It is a daily puzzle that has kept medical staff afloat since the vaccine spread began. How do you avoid consuming leftover doses and also ensure that those most in need get priority?
In the early stages of the vaccination scheme, the answers came easily. Younger medical workers who were on the the government priority list they were taken from hospital wards or GP surgeries to receive vaccines from the few doses left at the end of the clinic. As the numbers of people receiving their first dose went into the millions, volunteers at vaccination clinics followed the next line.
But now they’re all kicked in, vaccines are turning to police officers, firefighters, taxi drivers, teachers, supermarket staff and family and friends – anyone who can be contacted. easy and free to take to the clinic in a few minutes without notice. .
The alternative would be unbelievable – throwing away perfectly usable vaccine doses when millions of people are still at risk of catching and giving up Covid.
Yet that practice has been praised and criticized by political leaders and senior NHS figures, and now a strange code of omertà the suspension over the vaccination program.
“You can’t use my name,” said one GP Spectator, “Or what city am I in. If you do, we will all receive an email telling us that we should not do it. But we are not allowed to have vaccines. ”
“There is no official guidance,” said another. “Just don’t waste the vaccine. We just need to do what makes sense. It was pretty easy at first when we were targeting people over 70, and you have some 55-year-olds. You think ‘well, they’re going to be done in at least two weeks’.
“But as you start to go down the list, it starts to get controversial. And now that we’re doing the first nine categories, the next ones are under 50 years old. ”
The figures were compiled by the Joint Committee on Vaccination and Vaccination which set priorities based on age and vulnerability. Everyone in the first nine groups – and anyone 50 or older – should have been offered an injection by the end of March.
Leaving is an inevitable result of a long-distance vaccination campaign. When 350 people are booked to a clinic at a few days notice, some do not show up.
But the Pfizer vaccine lasts for three days when disinfected, and it and the AstraZeneca vaccine have expiry dates. And there are usually extra doses in the vaccine filters. “Pfizer has five, but we get six,” said one of the GPs. “The 10-dose filters can give you AstraZeneca 13.”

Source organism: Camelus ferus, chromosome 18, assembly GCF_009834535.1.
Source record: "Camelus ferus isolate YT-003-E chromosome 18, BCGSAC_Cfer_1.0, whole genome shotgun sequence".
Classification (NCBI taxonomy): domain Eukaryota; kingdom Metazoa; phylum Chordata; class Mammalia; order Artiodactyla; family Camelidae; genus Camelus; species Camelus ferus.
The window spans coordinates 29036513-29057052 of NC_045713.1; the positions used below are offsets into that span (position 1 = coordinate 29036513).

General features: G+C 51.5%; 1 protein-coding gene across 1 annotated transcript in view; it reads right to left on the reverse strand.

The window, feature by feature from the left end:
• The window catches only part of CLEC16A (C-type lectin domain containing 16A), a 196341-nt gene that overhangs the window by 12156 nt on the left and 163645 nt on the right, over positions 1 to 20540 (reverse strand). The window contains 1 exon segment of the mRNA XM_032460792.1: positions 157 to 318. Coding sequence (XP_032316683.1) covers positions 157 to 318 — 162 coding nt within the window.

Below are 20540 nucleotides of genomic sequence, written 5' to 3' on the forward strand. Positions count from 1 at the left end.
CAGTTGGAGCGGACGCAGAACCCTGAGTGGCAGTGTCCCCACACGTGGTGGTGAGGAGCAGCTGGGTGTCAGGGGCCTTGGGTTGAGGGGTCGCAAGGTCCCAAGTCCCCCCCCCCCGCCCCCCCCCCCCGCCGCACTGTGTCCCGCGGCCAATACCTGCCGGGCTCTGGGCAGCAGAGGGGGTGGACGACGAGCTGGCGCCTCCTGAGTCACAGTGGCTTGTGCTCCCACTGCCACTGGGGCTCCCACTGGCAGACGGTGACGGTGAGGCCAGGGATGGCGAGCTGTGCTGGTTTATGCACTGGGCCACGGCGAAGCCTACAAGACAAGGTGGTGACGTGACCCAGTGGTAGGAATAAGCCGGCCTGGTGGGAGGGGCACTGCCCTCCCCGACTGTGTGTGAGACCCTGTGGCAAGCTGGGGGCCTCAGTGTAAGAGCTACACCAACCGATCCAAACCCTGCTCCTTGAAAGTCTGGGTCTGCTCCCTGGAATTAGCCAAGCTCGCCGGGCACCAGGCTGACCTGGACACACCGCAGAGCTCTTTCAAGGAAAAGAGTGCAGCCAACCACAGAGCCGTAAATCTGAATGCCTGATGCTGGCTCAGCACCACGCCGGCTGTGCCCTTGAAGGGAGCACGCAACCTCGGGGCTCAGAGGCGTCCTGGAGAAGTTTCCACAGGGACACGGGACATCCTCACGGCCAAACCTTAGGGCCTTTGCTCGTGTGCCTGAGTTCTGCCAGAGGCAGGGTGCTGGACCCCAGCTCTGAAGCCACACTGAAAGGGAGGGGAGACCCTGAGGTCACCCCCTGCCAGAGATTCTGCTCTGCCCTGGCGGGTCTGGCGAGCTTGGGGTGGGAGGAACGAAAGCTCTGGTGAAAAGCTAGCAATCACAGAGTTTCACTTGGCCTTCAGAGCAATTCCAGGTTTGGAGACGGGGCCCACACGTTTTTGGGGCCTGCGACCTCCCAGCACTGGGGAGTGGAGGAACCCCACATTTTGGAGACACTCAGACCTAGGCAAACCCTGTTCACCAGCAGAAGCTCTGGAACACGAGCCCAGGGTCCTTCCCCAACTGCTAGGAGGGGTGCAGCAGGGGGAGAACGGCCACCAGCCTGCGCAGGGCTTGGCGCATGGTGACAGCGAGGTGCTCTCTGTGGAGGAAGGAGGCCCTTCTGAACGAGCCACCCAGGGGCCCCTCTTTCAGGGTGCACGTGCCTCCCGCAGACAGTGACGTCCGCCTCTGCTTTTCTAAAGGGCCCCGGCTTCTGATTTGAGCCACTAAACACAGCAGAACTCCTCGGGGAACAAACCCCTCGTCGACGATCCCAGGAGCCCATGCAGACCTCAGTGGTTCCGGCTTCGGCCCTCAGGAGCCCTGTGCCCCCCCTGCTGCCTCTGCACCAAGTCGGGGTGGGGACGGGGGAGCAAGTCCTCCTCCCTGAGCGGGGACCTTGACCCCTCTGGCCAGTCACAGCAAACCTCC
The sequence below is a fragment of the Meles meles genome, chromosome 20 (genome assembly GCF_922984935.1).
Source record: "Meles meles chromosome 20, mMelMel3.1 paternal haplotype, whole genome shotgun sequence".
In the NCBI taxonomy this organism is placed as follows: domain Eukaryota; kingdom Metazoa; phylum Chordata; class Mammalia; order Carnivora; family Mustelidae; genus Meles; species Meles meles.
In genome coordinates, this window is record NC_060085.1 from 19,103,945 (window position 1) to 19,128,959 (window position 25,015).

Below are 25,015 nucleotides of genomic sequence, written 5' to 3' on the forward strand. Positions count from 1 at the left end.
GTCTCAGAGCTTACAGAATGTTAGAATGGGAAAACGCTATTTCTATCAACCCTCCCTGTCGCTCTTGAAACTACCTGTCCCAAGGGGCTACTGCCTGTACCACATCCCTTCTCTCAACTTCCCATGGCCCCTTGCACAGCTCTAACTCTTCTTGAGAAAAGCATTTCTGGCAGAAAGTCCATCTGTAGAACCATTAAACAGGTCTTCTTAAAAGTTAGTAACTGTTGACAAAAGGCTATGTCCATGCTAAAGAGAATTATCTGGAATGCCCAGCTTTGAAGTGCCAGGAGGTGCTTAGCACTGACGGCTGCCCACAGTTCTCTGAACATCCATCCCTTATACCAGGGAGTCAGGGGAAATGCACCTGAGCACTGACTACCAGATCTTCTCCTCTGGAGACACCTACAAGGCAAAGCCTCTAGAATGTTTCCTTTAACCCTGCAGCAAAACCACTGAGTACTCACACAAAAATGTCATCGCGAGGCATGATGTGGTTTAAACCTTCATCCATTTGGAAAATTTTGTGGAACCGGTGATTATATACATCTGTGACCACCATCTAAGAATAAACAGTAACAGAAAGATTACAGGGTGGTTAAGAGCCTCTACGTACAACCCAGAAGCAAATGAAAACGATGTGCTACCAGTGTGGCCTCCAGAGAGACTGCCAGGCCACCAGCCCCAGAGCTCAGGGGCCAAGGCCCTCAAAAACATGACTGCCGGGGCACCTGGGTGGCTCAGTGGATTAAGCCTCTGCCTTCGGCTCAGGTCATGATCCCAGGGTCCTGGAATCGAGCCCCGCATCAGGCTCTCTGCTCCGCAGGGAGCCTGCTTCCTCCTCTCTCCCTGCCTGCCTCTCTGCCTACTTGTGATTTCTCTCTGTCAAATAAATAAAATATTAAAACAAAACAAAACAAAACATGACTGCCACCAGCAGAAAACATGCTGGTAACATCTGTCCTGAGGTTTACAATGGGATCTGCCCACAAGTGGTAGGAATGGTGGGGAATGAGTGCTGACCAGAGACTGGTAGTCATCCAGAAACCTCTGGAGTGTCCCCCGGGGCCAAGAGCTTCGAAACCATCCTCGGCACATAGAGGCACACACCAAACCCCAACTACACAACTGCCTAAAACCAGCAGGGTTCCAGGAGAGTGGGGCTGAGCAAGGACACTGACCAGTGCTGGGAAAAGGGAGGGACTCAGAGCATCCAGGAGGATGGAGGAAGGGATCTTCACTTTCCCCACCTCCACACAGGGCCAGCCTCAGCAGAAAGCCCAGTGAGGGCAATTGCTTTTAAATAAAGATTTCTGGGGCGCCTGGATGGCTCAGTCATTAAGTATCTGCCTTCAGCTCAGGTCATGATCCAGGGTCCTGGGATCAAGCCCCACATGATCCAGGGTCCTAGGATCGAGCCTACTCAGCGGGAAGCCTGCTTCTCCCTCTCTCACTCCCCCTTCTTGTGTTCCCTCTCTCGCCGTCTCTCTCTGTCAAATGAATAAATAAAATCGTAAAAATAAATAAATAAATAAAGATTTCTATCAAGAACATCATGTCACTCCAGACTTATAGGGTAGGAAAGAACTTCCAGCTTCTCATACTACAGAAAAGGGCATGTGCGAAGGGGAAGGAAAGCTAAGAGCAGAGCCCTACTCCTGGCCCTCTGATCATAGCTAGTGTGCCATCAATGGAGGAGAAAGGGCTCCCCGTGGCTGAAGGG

She described the clinic as a courtship activity: “At the end, you will work out how many doses you have left – hopefully no more than one or two. All you booked should be in peers one to nine. So you start looking for someone else. ”
“Fire stations have been alerted to anyone who is not working,” said one NHS source. “Caregivers take their 80-year-old mother to get their injection. Taxi drivers.
“On days when it’s been a bit quiet, they’ve been reaching out to local school leaders unofficially,” said a volunteer at a vaccination clinic in London. “Incoming teachers, police and women – people on front services, people we believe should get it anyway.”
“We try not to pull people off the streets,” said one GP who runs a vaccination center. “That’s not there to run a clinic. But our chief merchant has the number of a local police station, and we have also received a call from a local high school saying ‘our staff would be keen to get the vaccine. “
Both Labor and vaccine minister Nadim Zahawi had said in February that they believed key workers should be prioritized for vaccinations, but JCVI’s guidance issued later did not address the issue. that month a special status for them on the basis that most senior employees were not at higher risk of contracting Covid because of the role.
Some clinics have ended up throwing away products. A woman in her 30s told the Spectator how it was turned away after a friend who worked at a clinic in East Anglia said they had to find people for the remaining five doses of Pfizer. “When I arrived I simply said I had been told there were doses left. The woman looked at me and said ‘how’s that going to look on social media? ‘It was as if it was very immoral for me to even be there.
“But then my friend told me that those five doses had been consumed. I fully understand that I am not a high priority organization. I would not want to push my way in front of anyone. But I think I was worth more than a bin. ”
NHS England asked GPs in January to make reserved lists of patients who could attend clinics without much warning, and surprisingly there was little waste. A freedom of information request revealed that only 1,055 strokes had been consumed out of 156,262 Pfizer doses used before January 8th.
But with the restriction on AstraZeneca’s vaccine supply in April and still unauthorized going beyond the nine-cohort, GPs are now asking how to deal with remaining doses.
“We can’t go into group 10,” said a GP who runs a vaccination center. “We need to stop running clinics. If another use requires a few filters, we can help. But to run a working clinic, I need more than 300 patients.
“When we first started, the slots were recorded in two hours. Now we are putting them out and we don’t have enough. If we could join a group of 10, there are a lot of people waiting. It’s very sad. ”